Anyways, today marked the first day that Taunie used a bit. I've been using a hackamore with her and she really loved it. I decided, much to Tonton's dismay, that since she's english now (by her choice!) she has to get used to a bit.
So today we did a lot of uh...circles. We had to. The outside arena was being used for turn-out because the inside horses just CAN'T ruin the front pasture when the ground is soft! So we had to use the inside arena...along with 5 other people. 2 of which were older riders, the remaining 3 were kids who were running around on their horses and screaming.
This is a tiny, tiny arena. Ugh.
But we managed. At the end I had to get a little firmer with her, but she came around. Mare-tude and all.
We have an issue with the canter. She insists that she shouldn't be made to canter with me on her back.
We'll work through that tick tomorrow.
Sometime early spring:
Tonic's first time under saddle
I had my baby. Aspen Rae!
Taunie's first time being ridden
Discovered a baby picture...aww!
Switch to western sometime mid-summer
Skip to fall foliage
Found out on a whim that she could jump this pretty easily
Switched her back to english
Thursday, April 9, 2009
We moved to PA and a month and a half later we finally hauled Taunie down. The haul was very uneventful and so was the arrival. I got a few crappy pictures which I won't display because...well, they are crap. My camera kept dieing because my batteries were lame. I've had that camera for about 3 years and its from Walmart so its about to get a boot stomping one day soon as it is.
So anyways, she arrived on Tuesday and we tossed her out into the field. She wandered over to the one single horse who has been dubbed "The Weakest Link" by the rest of the herd and made friends.
I let her settle for a day and today I went up there to work her. Trent won't let me bring her in from the field or take her back out into it. He doesn't want me to be jumped on or something I guess, so thats all his job. We're finding out just how much she HATES mud. Did a Hail Mary leap across some mud at Trent who just about had her ass for it. She's either going to make me a really crappy trail horse or we're gonna rock over liverpools.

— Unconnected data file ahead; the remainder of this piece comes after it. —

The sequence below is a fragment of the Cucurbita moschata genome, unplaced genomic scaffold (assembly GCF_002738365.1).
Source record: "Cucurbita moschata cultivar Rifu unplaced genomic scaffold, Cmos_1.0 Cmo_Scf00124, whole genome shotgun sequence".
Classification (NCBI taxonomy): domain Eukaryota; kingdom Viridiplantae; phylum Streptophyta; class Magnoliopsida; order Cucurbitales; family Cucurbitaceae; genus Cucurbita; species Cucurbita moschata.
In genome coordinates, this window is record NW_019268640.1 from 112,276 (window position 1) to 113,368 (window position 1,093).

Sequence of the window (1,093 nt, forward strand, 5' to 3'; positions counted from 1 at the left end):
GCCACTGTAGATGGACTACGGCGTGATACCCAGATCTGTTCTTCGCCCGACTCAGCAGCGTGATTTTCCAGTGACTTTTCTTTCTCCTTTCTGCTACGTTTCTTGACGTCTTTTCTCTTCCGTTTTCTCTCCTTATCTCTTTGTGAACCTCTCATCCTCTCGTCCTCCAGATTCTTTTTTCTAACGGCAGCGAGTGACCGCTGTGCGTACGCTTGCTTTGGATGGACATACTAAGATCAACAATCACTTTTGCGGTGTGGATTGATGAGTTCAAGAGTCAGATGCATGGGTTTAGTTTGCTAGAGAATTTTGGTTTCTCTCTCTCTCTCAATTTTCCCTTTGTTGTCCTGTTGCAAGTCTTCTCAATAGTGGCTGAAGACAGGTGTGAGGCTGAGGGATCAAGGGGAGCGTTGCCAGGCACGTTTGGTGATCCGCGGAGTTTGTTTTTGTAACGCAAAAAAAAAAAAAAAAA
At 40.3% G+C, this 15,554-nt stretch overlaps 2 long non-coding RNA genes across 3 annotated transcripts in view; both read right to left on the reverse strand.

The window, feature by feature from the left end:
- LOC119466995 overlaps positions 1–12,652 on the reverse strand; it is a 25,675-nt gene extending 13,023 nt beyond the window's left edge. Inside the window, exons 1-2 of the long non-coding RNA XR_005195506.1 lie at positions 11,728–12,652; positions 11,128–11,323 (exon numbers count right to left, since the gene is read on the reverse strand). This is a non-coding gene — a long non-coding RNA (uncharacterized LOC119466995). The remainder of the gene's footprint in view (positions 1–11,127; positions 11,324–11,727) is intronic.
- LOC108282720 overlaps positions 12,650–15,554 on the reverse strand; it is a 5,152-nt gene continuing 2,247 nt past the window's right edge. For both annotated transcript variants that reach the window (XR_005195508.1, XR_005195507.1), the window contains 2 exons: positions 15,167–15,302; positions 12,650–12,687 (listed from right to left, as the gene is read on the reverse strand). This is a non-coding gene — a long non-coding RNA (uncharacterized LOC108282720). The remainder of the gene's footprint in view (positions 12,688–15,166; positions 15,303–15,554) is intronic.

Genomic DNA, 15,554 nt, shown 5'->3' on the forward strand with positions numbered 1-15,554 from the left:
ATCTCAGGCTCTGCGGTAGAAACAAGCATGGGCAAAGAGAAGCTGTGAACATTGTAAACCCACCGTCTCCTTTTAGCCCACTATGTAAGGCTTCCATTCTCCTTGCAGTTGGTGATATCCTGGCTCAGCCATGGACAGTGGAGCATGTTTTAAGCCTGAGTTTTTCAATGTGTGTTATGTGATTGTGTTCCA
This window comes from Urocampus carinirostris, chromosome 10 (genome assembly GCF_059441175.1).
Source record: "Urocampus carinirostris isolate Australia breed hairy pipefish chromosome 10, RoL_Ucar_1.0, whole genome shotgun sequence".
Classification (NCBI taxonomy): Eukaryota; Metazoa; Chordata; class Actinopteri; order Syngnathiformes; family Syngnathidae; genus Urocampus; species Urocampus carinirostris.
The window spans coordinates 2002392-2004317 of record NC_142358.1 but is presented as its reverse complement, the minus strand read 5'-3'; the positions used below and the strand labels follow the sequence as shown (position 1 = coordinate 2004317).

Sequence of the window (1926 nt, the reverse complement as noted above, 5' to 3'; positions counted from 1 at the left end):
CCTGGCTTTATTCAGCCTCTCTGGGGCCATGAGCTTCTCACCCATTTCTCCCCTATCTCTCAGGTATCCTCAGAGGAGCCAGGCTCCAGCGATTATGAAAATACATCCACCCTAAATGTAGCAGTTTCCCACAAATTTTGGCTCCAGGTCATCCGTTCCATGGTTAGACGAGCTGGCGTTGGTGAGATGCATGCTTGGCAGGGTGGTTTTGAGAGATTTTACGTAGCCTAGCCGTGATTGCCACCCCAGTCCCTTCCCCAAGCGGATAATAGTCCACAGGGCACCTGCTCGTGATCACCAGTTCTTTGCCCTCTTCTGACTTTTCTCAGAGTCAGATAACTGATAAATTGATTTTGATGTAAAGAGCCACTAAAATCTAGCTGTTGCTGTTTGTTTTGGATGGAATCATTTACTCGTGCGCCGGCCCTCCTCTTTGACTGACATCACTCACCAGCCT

We get into the arena and we start our first tieing lesson. She's 4 and doesn't know how to tie. I think it went decently well. No explosions. Not a lot of confusion. By the end she seemed to realise what was going on with it and to me, thats a step up. So we groomed all that shedding hair off of her...or as much as I could handle, and I took her for a walk. We worked on heeding. Something she vaguely remembered from a day or two over winter. Heeding is basically leading the horse without any contact on the leadline. The horse will move based on your body pressures. Turn, stop, go, back. You don't need to put any pressure on the line to achieve any of this. The result is a much lighter, much more responsive horse when being led (which will transfer over to lunging) and an easier horse to lead and control when a situation gets out of hand.
We did about 15 minutes of heeding before I started pushing her out onto the lunge line. I was a little hesitant to start lunging her because I know of some "explosive lungers" who think the only thing the person wants them to do is bolt around them in circles when lunging. I'm about 100 times weaker than I was last summer so I don't think I could handle one of those right now. Not very gracefully anyways. Luckily someone had lunged her correctly before I bought her because she didn't bolt off in circles. I asked her to trot by raising the lunge whip slightly and picking up my own feet a few times and she trot. Halting was a little harder since theres a lot more static between horse hand handler with 10 feet between them instead of when the handler is right beside the horse, but she did a few good halt transitions when I asked.